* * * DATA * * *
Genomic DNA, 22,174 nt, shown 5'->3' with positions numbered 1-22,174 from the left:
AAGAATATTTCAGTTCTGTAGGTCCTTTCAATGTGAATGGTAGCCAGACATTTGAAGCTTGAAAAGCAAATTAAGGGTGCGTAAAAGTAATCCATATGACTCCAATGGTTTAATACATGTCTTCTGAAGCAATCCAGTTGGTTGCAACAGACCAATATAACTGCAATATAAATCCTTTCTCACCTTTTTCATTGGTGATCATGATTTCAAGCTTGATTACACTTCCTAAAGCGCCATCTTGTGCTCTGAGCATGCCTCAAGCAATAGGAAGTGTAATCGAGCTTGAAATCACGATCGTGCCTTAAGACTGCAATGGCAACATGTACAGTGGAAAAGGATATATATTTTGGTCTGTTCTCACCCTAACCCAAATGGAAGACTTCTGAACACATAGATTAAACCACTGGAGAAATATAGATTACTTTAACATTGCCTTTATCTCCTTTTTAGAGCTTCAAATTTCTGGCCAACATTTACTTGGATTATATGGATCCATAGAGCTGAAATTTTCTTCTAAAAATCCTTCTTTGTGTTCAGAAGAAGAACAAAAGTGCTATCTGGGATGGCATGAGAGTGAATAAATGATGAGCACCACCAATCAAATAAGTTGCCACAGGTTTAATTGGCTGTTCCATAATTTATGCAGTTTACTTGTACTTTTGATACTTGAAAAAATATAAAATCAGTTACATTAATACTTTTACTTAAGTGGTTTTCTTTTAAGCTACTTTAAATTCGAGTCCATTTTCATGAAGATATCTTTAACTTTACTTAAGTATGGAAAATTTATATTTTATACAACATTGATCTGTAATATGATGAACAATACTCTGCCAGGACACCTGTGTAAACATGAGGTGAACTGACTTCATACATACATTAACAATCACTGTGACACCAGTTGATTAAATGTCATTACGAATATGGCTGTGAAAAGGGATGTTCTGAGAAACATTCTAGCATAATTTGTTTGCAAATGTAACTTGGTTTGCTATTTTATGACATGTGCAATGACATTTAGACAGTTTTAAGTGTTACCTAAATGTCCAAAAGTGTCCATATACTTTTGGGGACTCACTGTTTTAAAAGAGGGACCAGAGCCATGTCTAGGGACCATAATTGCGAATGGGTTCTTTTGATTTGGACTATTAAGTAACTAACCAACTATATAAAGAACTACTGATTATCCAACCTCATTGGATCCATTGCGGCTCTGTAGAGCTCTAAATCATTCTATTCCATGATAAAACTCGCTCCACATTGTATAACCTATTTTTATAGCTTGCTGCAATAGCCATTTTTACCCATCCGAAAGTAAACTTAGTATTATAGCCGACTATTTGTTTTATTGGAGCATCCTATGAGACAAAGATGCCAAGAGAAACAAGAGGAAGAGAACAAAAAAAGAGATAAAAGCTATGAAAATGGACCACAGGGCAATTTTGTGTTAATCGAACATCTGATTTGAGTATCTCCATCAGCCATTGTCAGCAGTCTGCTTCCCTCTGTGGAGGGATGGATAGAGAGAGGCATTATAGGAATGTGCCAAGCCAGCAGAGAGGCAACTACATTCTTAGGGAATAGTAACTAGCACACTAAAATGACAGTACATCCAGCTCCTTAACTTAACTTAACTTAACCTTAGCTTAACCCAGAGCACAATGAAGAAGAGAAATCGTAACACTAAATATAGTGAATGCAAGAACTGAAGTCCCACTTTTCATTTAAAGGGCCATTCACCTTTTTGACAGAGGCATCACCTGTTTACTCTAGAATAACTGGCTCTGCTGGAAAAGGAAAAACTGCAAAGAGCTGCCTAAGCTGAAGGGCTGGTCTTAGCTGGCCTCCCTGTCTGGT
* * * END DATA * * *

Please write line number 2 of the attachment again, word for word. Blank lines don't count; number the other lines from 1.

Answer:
AAGAATATTTCAGTTCTGTAGGTCCTTTCAATGTGAATGGTAGCCAGACATTTGAAGCTTGAAAAGCAAATTAAGGGTGCGTAAAAGTAATCCATATGACTCCAATGGTTTAATACATGTCTTCTGAAGCAATCCAGTTGGTTGCAACAGACCAATATAACTGCAATATAAATCCTTTCTCACCTTTTTCATTGGTGATCATGATTTCAAGCTTGATTACACTTCCTAAAGCGCCATCTTGTGCTCTGAGCATGCCTCAAGCAATAGGAAGTGTAATCGAGCTTGAAATCACGATCGTGCCTTAAGACTGCAATGGCAACATGTACAGTGGAAAAGGATATATATTTTGGTCTGTTCTCACCCTAACCCAAATGGAAGACTTCTGAACACATAGATTAAACCACTGGAGAAATATAGATTACTTTAACATTGCCTTTATCTCCTTTTTAGAGCTTCAAATTTCTGGCCAACATTTACTTGGATTATATGGATCCATAGAGCTGAAATTTTCTTCTAAAAATCCTTCTTTGTGTTCAGAAGAAGAACAAAAGTGCTATCTGGGATGGCATGAGAGTGAATAAATGATGAGCACCACCAATCAAATAAGTTGCCACAGGTTTAATTGGCTGTTCCATAATTTATGCAGTTTACTTGTACTTTTGATACTTGAAAAAATATAAAATCAGTTACATTAATACTTTTACTTAAGTGGTTTTCTTTTAAGCTACTTTAAATTCGAGTCCATTTTCATGAAGATATCTTTAACTTTACTTAAGTATGGAAAATTTATATTTTATACAACATTGATCTGTAATATGATGAACAATACTCTGCCAGGACACCTGTGTAAACATGAGGTGAACTGACTTCATACATACATTAACAATCACTGTGACACCAGTTGATTAAATGTCATTACGAATATGGCTGTGAAAAGGGATGTTCTGAGAAACATTCTAGCATAATTTGTTTGCAAATGTAACTTGGTTTGCTATTTTATGACATGTGCAATGACATTTAGACAGTTTTAAGTGTTACCTAAATGTCCAAAAGTGTCCATATACTTTTGGGGACTCACTGTTTTAAAAGAGGGACCAGAGCCATGTCTAGGGACCATAATTGCGAATGGGTTCTTTTGATTTGGACTATTAAGTAACTAACCAACTATATAAAGAACTACTGATTATCCAACCTCATTGGATCCATTGCGGCTCTGTAGAGCTCTAAATCATTCTATTCCATGATAAAACTCGCTCCACATTGTATAACCTATTTTTATAGCTTGCTGCAATAGCCATTTTTACCCATCCGAAAGTAAACTTAGTATTATAGCCGACTATTTGTTTTATTGGAGCATCCTATGAGACAAAGATGCCAAGAGAAACAAGAGGAAGAGAACAAAAAAAGAGATAAAAGCTATGAAAATGGACCACAGGGCAATTTTGTGTTAATCGAACATCTGATTTGAGTATCTCCATCAGCCATTGTCAGCAGTCTGCTTCCCTCTGTGGAGGGATGGATAGAGAGAGGCATTATAGGAATGTGCCAAGCCAGCAGAGAGGCAACTACATTCTTAGGGAATAGTAACTAGCACACTAAAATGACAGTACATCCAGCTCCTTAACTTAACTTAACTTAACCTTAGCTTAACCCAGAGCACAATGAAGAAGAGAAATCGTAACACTAAATATAGTGAATGCAAGAACTGAAGTCCCACTTTTCATTTAAAGGGCCATTCACCTTTTTGACAGAGGCATCACCTGTTTACTCTAGAATAACTGGCTCTGCTGGAAAAGGAAAAACTGCAAAGAGCTGCCTAAGCTGAAGGGCTGGTCTTAGCTGGCCTCCCTGTCTGGT